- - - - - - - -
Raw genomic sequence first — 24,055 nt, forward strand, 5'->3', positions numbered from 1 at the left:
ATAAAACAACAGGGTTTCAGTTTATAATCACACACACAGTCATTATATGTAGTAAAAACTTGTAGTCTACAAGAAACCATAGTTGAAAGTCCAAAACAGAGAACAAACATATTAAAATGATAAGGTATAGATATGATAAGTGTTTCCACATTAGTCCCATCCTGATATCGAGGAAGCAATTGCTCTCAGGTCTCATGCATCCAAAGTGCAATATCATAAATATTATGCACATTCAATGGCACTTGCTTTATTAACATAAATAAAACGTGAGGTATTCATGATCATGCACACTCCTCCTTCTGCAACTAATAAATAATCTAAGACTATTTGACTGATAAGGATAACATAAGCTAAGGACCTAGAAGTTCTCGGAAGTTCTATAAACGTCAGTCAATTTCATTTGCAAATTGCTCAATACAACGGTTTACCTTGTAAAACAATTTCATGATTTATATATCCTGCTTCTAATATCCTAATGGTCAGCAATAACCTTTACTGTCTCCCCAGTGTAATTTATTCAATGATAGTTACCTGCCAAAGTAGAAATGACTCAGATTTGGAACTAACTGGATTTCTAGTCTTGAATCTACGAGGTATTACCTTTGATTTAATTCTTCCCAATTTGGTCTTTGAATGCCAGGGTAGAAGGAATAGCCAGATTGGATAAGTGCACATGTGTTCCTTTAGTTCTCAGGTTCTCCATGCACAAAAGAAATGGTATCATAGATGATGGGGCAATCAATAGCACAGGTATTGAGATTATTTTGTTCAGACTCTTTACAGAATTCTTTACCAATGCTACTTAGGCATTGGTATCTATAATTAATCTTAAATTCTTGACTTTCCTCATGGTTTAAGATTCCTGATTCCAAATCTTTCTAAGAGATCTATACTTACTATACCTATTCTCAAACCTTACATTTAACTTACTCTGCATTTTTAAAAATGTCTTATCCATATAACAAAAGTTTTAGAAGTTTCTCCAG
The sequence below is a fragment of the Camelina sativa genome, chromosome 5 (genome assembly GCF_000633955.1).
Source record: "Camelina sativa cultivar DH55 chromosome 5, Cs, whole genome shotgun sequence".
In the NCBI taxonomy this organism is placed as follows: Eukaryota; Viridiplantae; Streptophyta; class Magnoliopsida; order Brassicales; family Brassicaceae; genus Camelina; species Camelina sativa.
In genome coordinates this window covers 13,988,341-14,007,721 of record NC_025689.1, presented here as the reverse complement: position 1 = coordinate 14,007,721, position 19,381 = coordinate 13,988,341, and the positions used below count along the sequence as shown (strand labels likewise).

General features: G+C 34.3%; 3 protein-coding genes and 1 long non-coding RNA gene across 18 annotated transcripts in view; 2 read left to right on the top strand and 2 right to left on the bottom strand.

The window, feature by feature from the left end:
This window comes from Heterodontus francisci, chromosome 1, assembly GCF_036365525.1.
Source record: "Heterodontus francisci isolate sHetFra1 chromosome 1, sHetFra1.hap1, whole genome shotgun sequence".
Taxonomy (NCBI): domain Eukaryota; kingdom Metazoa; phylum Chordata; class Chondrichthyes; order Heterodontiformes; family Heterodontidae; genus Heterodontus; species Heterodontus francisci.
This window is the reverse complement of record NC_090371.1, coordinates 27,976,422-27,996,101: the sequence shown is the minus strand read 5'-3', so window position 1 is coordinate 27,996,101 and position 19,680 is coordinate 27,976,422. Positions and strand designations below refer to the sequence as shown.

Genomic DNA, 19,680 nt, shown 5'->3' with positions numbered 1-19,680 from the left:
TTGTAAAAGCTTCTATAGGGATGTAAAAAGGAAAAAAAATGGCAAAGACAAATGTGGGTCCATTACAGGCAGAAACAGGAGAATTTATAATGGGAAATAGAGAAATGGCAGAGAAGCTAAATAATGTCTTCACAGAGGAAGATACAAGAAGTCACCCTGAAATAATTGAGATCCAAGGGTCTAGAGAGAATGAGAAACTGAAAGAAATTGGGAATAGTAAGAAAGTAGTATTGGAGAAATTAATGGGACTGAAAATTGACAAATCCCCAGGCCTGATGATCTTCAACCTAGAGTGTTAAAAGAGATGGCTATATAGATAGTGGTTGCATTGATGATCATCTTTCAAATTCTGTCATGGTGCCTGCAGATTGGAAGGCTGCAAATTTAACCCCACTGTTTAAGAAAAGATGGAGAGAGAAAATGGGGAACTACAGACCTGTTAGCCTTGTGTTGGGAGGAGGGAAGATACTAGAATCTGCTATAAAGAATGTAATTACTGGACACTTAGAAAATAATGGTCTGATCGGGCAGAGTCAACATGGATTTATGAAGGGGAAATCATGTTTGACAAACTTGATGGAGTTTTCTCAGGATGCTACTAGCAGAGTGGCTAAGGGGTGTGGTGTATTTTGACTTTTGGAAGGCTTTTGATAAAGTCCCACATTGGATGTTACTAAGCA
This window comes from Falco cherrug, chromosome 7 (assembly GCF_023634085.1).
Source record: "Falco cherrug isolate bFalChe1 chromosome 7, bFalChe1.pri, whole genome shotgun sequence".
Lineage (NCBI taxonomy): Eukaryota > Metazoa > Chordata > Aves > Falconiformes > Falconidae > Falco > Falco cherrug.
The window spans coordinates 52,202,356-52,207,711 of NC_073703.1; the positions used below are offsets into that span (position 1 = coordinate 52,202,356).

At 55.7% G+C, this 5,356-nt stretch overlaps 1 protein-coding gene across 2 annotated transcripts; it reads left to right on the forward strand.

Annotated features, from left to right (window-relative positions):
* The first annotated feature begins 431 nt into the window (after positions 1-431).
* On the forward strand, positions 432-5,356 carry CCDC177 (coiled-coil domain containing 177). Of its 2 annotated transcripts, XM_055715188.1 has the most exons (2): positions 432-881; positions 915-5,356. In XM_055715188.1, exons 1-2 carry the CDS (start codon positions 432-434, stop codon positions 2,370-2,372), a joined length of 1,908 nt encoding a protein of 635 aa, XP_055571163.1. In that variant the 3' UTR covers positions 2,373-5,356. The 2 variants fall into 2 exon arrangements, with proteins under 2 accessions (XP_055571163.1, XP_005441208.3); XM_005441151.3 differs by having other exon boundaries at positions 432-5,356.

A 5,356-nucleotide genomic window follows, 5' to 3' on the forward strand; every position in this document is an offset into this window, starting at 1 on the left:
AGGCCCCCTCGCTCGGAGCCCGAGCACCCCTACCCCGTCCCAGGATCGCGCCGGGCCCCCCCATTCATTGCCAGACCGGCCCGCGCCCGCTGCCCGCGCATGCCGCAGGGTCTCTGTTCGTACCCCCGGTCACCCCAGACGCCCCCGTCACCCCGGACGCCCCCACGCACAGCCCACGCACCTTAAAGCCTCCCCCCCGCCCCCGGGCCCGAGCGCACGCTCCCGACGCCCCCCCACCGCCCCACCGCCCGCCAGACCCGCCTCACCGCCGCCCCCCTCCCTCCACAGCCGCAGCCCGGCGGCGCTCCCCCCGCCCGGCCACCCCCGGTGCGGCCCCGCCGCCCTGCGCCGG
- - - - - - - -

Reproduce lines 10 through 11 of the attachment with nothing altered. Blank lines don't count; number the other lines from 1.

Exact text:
Source record: "Heterodontus francisci isolate sHetFra1 chromosome 1, sHetFra1.hap1, whole genome shotgun sequence".
Taxonomy (NCBI): domain Eukaryota; kingdom Metazoa; phylum Chordata; class Chondrichthyes; order Heterodontiformes; family Heterodontidae; genus Heterodontus; species Heterodontus francisci.